Emirates Saves the Airbus A380 With Big New Order

Airbus has been telling anyone that would listen that if Emirates didn’t place a new A380 order they’d shut down the program. The plane would enter a death spiral. Without an ongoing program for the aircraft, the value of the Emirates fleet would drop and replacement parts for the aircraft would become harder to get.

The plane may have cost as much as $25 billion just to develop, but they’ve only delivered 217 of them — about half to Emirates. Emirates for its part said they wouldn’t order more without guarantees about the future of the program (they didn’t want to dig themselves in deeper) and without a great deal on a new more efficient engine.


Emirates Airbus A380

Airbus has been publicly talking about the prospect of discontinuing the A380 for at least 3 years. However Emirates needs the program, and Airbus needs the orders, you’d rationally expect the two sides to come together — and they have.

Emirates placed an order for 36 more Airbus A380s adding to the 101 currently in their fleet and the 41 already on order. That will bring their total A380 fleet to 178 — if they take delivery of all the aircraft. 20 of the purchases are firm orders, the other 16 are options.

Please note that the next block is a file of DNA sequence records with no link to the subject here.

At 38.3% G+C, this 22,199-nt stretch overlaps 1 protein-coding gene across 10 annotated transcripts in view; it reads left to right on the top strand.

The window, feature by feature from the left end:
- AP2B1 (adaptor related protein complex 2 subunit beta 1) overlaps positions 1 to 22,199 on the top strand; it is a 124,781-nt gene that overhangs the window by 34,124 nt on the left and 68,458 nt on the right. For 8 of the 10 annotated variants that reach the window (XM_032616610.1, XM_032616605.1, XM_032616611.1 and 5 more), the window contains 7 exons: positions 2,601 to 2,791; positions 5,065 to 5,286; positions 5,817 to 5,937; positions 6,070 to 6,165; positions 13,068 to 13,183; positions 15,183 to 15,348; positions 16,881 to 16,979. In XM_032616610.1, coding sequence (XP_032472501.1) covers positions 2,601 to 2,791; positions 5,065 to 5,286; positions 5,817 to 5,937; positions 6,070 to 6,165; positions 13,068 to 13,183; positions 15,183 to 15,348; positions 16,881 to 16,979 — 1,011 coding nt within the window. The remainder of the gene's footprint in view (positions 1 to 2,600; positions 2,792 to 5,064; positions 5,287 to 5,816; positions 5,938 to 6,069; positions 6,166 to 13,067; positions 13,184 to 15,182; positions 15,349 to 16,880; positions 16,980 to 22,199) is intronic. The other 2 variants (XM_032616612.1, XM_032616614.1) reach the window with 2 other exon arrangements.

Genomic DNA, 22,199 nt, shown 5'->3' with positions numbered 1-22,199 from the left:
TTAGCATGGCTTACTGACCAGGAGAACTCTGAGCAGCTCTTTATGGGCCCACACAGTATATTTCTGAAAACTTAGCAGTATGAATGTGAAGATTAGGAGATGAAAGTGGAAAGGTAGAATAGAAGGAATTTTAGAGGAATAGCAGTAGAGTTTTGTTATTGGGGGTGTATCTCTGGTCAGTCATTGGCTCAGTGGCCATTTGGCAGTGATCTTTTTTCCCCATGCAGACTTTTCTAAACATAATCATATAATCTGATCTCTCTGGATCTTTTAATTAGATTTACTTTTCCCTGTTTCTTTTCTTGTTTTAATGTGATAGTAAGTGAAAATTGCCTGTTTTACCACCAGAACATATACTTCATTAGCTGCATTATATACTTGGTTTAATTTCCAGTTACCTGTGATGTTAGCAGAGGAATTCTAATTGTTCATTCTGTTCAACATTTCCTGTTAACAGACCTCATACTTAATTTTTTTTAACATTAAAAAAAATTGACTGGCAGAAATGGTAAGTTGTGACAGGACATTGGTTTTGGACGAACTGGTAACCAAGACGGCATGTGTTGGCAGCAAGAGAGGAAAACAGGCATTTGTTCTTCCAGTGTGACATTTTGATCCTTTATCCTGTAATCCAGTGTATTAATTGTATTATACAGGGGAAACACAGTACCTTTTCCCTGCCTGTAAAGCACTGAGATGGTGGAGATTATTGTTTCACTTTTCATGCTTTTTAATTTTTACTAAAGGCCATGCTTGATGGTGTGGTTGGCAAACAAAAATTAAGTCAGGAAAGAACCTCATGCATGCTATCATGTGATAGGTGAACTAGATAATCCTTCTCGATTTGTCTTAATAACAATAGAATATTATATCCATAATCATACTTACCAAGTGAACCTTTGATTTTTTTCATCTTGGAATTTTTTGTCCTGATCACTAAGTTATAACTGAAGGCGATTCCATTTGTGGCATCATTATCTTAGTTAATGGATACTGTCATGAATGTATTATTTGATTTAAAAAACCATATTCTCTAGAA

The ‘list price’ of the planes Emirates has ordered is $16 billion. Normally airlines pay about half of list price. In this case, since the order was necessary for Airbus to continue the program and the plane maker was likely willing to sell each plane at a lost (a charge they will deny) Emirates probably is paying less than that.


Emirates A380 First Class Shower Suite

There’s no word at this time about the configuration of the new planes. Deliveries will begin in 2020.

Watch as an Emirates Airbus A380 lands in crosswinds in Dusseldorf:

About Gary Leff

Gary Leff is one of the foremost experts in the field of miles, points, and frequent business travel - a topic he has covered since 2002. Co-founder of frequent flyer community InsideFlyer.com, emcee of the Freddie Awards, and named one of the "World's Top Travel Experts" by Conde' Nast Traveler (2010-Present) Gary has been a guest on most major news media, profiled in several top print publications, and published broadly on the topic of consumer loyalty. More About Gary »